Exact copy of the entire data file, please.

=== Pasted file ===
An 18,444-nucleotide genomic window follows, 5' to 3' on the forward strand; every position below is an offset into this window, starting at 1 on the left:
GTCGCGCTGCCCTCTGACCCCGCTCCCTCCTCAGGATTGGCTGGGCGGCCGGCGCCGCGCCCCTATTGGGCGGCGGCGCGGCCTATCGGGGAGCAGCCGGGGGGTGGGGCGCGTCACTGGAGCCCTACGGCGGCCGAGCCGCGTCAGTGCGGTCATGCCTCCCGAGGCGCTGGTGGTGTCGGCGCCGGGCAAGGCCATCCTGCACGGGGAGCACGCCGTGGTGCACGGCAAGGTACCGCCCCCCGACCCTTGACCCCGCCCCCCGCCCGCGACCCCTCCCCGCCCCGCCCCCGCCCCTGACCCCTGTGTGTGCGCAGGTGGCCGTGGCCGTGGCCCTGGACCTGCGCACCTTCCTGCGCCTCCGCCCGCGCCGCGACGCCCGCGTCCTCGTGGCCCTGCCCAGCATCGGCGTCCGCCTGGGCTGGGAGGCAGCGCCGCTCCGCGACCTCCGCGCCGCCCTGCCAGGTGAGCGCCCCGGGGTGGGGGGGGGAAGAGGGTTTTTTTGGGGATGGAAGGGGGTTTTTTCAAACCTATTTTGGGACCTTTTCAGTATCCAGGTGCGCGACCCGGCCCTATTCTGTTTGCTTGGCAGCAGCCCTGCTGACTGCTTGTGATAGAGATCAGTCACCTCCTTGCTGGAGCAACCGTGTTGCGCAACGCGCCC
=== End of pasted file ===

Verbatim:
An 18,444-nucleotide genomic window follows, 5' to 3' on the forward strand; every position below is an offset into this window, starting at 1 on the left:
GTCGCGCTGCCCTCTGACCCCGCTCCCTCCTCAGGATTGGCTGGGCGGCCGGCGCCGCGCCCCTATTGGGCGGCGGCGCGGCCTATCGGGGAGCAGCCGGGGGGTGGGGCGCGTCACTGGAGCCCTACGGCGGCCGAGCCGCGTCAGTGCGGTCATGCCTCCCGAGGCGCTGGTGGTGTCGGCGCCGGGCAAGGCCATCCTGCACGGGGAGCACGCCGTGGTGCACGGCAAGGTACCGCCCCCCGACCCTTGACCCCGCCCCCCGCCCGCGACCCCTCCCCGCCCCGCCCCCGCCCCTGACCCCTGTGTGTGCGCAGGTGGCCGTGGCCGTGGCCCTGGACCTGCGCACCTTCCTGCGCCTCCGCCCGCGCCGCGACGCCCGCGTCCTCGTGGCCCTGCCCAGCATCGGCGTCCGCCTGGGCTGGGAGGCAGCGCCGCTCCGCGACCTCCGCGCCGCCCTGCCAGGTGAGCGCCCCGGGGTGGGGGGGGGAAGAGGGTTTTTTTGGGGATGGAAGGGGGTTTTTTCAAACCTATTTTGGGACCTTTTCAGTATCCAGGTGCGCGACCCGGCCCTATTCTGTTTGCTTGGCAGCAGCCCTGCTGACTGCTTGTGATAGAGATCAGTCACCTCCTTGCTGGAGCAACCGTGTTGCGCAACGCGCCC